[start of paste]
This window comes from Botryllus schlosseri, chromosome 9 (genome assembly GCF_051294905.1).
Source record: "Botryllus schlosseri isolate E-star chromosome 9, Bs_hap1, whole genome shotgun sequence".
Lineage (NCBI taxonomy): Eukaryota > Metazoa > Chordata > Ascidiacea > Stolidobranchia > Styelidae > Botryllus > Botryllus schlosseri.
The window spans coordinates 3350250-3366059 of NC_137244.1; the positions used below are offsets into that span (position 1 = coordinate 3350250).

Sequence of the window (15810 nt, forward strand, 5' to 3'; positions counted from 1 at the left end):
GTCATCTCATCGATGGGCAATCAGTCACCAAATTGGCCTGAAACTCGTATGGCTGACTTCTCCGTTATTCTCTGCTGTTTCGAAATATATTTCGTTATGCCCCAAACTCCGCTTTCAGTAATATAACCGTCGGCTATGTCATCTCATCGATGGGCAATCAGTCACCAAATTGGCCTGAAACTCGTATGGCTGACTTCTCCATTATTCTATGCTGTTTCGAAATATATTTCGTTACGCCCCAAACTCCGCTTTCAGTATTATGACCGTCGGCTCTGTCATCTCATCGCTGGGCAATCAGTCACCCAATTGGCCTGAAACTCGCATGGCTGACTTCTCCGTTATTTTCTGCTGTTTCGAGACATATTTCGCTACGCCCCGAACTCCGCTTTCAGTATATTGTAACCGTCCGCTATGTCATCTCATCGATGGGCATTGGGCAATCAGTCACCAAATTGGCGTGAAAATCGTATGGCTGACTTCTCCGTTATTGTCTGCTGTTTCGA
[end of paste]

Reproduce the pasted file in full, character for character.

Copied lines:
This window comes from Botryllus schlosseri, chromosome 9 (genome assembly GCF_051294905.1).
Source record: "Botryllus schlosseri isolate E-star chromosome 9, Bs_hap1, whole genome shotgun sequence".
Lineage (NCBI taxonomy): Eukaryota > Metazoa > Chordata > Ascidiacea > Stolidobranchia > Styelidae > Botryllus > Botryllus schlosseri.
The window spans coordinates 3350250-3366059 of NC_137244.1; the positions used below are offsets into that span (position 1 = coordinate 3350250).

Sequence of the window (15810 nt, forward strand, 5' to 3'; positions counted from 1 at the left end):
GTCATCTCATCGATGGGCAATCAGTCACCAAATTGGCCTGAAACTCGTATGGCTGACTTCTCCGTTATTCTCTGCTGTTTCGAAATATATTTCGTTATGCCCCAAACTCCGCTTTCAGTAATATAACCGTCGGCTATGTCATCTCATCGATGGGCAATCAGTCACCAAATTGGCCTGAAACTCGTATGGCTGACTTCTCCATTATTCTATGCTGTTTCGAAATATATTTCGTTACGCCCCAAACTCCGCTTTCAGTATTATGACCGTCGGCTCTGTCATCTCATCGCTGGGCAATCAGTCACCCAATTGGCCTGAAACTCGCATGGCTGACTTCTCCGTTATTTTCTGCTGTTTCGAGACATATTTCGCTACGCCCCGAACTCCGCTTTCAGTATATTGTAACCGTCCGCTATGTCATCTCATCGATGGGCATTGGGCAATCAGTCACCAAATTGGCGTGAAAATCGTATGGCTGACTTCTCCGTTATTGTCTGCTGTTTCGA